[Milton-L] early "sex"
Horace Jeffery Hodges
horacejeffery at gmail.com
Tue Nov 18 16:28:30 EST 2014
Jim Rovira wrote "I get the sense the angels aren't married . . ."
But might they be paired up, such as Beelzebub with Satan (Lucifer) - an
intimacy lurking as an assumption behind my Clintonesque joke about these
two angels sleeping together, the former sleeping but the latter not . . .
Ewha Womans University
Seoul, South Korea
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(*The Bottomless Bottle of Beer*)
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Doctoral Thesis: "Food as Synecdoche in the Gospel of John and Gnostic
Ph.D., History, U.C. Berkeley
M.A., History of Science, U.C. Berkeley
B.A., English Language and Literature, Baylor University
Dr. Sun-Ae Hwang and Dr. Horace Jeffery Hodges
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On Tue, Nov 18, 2014 at 12:31 PM, James Rovira <jamesrovira at gmail.com>
> Many thanks for the responses to my question.
> I was wondering if *Milton *would call it "sex" if it's not generative
> and doesn't require gender? Dr. Revard's answer is perhaps -the- answer, as
> the quoted text draws a direct parallel between Adam and Eve's sexual
> intimacy and angelic intimacy. I also think the parallel between angelic
> "sex" and human sex is supported by Raphael's blushes. Why be so
> embarrassed about it if it's not something like sexual intimacy?
> But I want to complicate this answer a bit just to see what happens, if
> that's ok.
> "Love" was certainly used in our sense of "sex" in this period, but "love"
> was also opposed to "pleasure" in "The Imperfect Enjoyment," "pleasure"
> here standing in for successful coitus. "Sex" (in our sense), I believe,
> was meant to serve both unitive and generative purposes going quite far
> back. Intimacy (associated with unitive purposes, I assume) is certainly
> described by Raphael, but I get the sense the angels aren't married (and
> surely Milton was aware of the NT passage to that effect) -- so are the
> rules different for angels? If it is angelic "sex," why are angels allowed
> to fornicate and humans are not? Lack of generation? But I don't get a
> sense that angels are permanently bound together through their version of
> intercourse either, so we appear to lose both generative and unitive
> purposes, so what is left of sex?
> What I can't accommodate, more than anything, is the blushing Raphael.
> Adam and Eve were naked and unashamed: they retired to the bower for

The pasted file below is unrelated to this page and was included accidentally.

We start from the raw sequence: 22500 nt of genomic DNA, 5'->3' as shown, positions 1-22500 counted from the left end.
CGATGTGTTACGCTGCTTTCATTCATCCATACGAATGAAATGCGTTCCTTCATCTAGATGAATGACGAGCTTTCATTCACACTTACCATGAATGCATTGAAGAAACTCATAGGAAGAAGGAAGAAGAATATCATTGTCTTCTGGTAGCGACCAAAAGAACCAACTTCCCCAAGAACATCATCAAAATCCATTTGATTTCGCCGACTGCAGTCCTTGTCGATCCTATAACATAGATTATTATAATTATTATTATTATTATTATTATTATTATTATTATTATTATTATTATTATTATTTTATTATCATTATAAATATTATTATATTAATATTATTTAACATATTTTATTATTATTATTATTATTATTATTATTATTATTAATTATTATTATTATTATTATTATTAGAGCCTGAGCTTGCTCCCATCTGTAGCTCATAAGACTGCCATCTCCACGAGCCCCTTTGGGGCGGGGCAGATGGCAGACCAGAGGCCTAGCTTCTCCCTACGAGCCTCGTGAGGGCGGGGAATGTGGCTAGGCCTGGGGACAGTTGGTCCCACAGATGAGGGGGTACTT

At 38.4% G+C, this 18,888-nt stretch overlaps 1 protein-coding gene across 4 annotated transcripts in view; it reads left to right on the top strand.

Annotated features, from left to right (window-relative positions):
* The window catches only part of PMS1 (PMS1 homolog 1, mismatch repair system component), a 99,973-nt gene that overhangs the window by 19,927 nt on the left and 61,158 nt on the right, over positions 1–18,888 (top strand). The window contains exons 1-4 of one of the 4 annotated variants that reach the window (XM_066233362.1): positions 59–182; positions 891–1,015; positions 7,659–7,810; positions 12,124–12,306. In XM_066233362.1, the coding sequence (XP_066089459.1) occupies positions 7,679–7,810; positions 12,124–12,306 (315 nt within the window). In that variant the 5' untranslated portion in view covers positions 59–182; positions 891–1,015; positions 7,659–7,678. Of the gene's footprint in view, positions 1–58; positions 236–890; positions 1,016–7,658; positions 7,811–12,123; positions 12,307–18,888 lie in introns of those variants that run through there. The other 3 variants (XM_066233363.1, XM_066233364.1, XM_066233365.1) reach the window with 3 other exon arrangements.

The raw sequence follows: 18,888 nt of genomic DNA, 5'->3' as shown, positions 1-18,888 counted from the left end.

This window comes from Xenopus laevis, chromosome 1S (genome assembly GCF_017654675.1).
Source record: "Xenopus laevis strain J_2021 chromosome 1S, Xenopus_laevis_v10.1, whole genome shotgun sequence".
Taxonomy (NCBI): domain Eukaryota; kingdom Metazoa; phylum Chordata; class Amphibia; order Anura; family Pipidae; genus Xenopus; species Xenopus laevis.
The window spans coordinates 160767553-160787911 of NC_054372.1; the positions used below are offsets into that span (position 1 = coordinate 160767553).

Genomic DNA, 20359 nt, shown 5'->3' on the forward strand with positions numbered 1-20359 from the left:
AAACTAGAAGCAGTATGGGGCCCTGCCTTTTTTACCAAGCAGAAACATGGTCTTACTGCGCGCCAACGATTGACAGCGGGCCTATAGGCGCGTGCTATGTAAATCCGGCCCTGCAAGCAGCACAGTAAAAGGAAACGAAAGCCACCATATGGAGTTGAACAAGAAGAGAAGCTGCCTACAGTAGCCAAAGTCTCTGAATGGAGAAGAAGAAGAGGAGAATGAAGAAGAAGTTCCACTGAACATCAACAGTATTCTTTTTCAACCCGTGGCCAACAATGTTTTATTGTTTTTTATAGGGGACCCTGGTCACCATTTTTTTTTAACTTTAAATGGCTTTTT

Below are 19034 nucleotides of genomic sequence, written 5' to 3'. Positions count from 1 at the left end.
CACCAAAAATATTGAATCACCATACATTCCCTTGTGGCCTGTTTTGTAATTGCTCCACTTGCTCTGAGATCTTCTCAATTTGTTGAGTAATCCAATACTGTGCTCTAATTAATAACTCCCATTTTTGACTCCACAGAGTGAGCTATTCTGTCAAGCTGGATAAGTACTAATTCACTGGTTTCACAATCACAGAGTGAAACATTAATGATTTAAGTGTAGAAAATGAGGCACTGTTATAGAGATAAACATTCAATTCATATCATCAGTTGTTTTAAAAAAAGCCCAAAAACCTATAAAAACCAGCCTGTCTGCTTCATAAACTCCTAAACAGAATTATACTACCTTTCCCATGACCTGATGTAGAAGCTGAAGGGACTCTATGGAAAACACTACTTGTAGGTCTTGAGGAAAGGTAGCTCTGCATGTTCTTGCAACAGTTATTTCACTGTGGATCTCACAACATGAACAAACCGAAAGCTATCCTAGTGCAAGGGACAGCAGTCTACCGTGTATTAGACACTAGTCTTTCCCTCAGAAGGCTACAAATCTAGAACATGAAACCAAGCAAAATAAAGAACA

> intercourse, but Adam (in a somewhat childlike way) feels no shame or
> embarrassment in asking the question, which he should feel if he himself
> were embarrassed about his own sexuality. Raphael is presumably just as
> innocent, though perhaps not as naive, but I'm unsure how naivete and
> innocence can be completely separated here too: shouldn't Raphael have been
> as unembarrassed to talk about it as Adam was to ask? The blush invokes
> modesty, self awareness, the desire to cover up: these gods (so to speak)
> are perfect and ideal in form, so do not need clothing.
> So I might suggest a possible alternative reading: human sexual
> intercourse encourages physical, emotional, spiritual, and intellectual
> intimacy in PL. Angels, lacking physical bodies (ah, but again, as we saw
> in the war in heaven, they can become more or less solid at will -- so why
> not take on fully substantial bodies and then have "real" sex?),
> participate in their own versions of this intimacy, but the intimacy does
> not form a bond, as they lack physical bodies, so that their union is
> primarily "intelligential" but also involving emotion to the extent that
> angels feel it, which they do. Is this a possible argument against the use
> of the word "sex," then, to describe angelic intimacy? That their bond
> isn't sexual in any sense really extensible to human beings who, could they
> share this kind of bond, would experience perhaps greater intimacy than
> ever but also call it non-sexual? "Sex" is made possible between humans
> because of barriers (of flesh) that do not exist among angels.
> I hope I don't sound more insistent on this point than I am. I am trying
> out ideas among better readers of PL than I.
> Jim R
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